Wednesday, December 31, 2008

Jake's Wake

Writing tends to be a solitary endeavor, done in seclusion, often in the hours when everyone else is asleep, with little outside input. There are a few exceptions to this, and the most prominent in the horror genre was the pairing of John Skipp and Craig Spector, who combined to produce many of the 80s best horror stories. That collaboration dissolved a long time ago, and now Skipp has found a new partner in fear, rising author Cody Goodfellow. Judging by the evidence of their first mass market publication, Jake’s Wake, out now from Leisure, Skipp and Good fellow may do for the 21st century what Skipp and Spector did for the Reagan era.

I’m not giving away anything to reveal the protagonist of Jake’s Wake, evangelist Jake Connaway, is dead by the end of the epilogue. Jake is the embodiment of the excesses of televangelism, doing blow, drinking, and chasing skirts. This last hobby leads to his dénouement, and the book proper begins with a gathering of the women in his life (and their companions) to sort out the details of his legacy. The party is interrupted by an unexpected guest: Jake has returned from the dead, and is in a bad mood and ready to settle scores.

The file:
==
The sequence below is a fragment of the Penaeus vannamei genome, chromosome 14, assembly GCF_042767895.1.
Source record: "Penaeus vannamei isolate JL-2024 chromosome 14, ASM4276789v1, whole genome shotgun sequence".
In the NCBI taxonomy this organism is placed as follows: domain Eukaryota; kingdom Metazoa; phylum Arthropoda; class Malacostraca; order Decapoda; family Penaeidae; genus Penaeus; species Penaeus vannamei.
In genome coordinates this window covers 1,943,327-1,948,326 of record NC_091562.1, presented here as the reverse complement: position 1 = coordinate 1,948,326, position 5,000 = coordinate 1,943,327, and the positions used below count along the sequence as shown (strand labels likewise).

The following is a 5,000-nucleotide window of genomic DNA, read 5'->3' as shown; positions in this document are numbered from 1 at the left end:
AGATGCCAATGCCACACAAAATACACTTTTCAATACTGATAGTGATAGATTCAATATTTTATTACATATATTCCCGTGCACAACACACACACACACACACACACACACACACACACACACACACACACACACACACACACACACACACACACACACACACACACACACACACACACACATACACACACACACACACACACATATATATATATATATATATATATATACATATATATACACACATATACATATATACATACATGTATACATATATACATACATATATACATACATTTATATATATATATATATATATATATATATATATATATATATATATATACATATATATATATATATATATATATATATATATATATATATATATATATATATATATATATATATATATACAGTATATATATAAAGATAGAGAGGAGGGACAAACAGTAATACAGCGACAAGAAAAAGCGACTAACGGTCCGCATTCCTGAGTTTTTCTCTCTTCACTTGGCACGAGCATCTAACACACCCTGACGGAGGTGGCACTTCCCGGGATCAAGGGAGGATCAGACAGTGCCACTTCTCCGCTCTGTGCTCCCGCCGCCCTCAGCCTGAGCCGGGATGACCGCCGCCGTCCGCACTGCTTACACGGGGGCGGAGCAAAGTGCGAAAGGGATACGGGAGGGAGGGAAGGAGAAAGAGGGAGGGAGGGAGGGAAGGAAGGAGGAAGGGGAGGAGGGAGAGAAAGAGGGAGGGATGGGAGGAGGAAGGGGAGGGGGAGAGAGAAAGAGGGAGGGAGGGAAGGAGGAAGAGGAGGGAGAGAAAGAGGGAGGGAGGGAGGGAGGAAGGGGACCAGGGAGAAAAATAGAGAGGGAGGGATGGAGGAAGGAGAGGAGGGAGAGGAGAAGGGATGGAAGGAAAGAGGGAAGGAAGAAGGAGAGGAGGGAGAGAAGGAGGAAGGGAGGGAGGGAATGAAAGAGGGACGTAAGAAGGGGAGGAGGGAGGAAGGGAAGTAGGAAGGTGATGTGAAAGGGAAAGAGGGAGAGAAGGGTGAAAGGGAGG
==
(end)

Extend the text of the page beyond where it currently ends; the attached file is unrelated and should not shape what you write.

The story that follows is filled with gonzo violence and gore. Taking place in its entirety on the night of Jake’s resurrection, it rushes forward to a bloody and somewhat unexpected conclusion, when the story behind Jake’s return is partially revealed. Suffice it to say, any Skipp and Spector fans will be very happy with this.

I’ve griped about the length of books today so many times I’m starting to realize it’s my problem instead of the writers, but I do feel Jake’s Wake could have been shortened considerably. There is a Mad Max-esque sequence early in the second half that is entertaining, but does little to advance the story, and mostly serves as a distraction. But that is my only quibble, and I heartily recommend the book. It is an exciting, fast read.

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